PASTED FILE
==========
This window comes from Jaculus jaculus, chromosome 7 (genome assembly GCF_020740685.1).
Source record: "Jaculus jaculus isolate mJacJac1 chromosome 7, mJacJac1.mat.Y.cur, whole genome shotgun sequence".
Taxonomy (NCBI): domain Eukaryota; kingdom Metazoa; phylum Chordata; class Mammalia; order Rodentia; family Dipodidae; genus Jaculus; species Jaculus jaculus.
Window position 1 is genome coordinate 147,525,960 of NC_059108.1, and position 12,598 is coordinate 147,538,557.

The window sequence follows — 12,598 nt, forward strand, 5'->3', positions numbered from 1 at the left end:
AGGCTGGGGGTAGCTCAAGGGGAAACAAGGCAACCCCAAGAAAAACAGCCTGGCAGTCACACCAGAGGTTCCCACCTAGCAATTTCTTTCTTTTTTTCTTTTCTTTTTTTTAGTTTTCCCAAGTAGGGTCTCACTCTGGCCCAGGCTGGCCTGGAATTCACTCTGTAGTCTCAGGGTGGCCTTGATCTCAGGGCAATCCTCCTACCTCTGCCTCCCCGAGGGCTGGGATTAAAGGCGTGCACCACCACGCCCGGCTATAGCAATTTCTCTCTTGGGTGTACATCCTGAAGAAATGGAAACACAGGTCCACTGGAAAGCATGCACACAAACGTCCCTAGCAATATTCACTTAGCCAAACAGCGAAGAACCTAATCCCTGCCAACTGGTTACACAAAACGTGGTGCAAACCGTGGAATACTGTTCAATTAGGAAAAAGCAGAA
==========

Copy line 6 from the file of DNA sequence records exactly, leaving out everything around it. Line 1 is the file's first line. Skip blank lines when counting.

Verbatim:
AGGCTGGGGGTAGCTCAAGGGGAAACAAGGCAACCCCAAGAAAAACAGCCTGGCAGTCACACCAGAGGTTCCCACCTAGCAATTTCTTTCTTTTTTTCTTTTCTTTTTTTTAGTTTTCCCAAGTAGGGTCTCACTCTGGCCCAGGCTGGCCTGGAATTCACTCTGTAGTCTCAGGGTGGCCTTGATCTCAGGGCAATCCTCCTACCTCTGCCTCCCCGAGGGCTGGGATTAAAGGCGTGCACCACCACGCCCGGCTATAGCAATTTCTCTCTTGGGTGTACATCCTGAAGAAATGGAAACACAGGTCCACTGGAAAGCATGCACACAAACGTCCCTAGCAATATTCACTTAGCCAAACAGCGAAGAACCTAATCCCTGCCAACTGGTTACACAAAACGTGGTGCAAACCGTGGAATACTGTTCAATTAGGAAAAAGCAGAA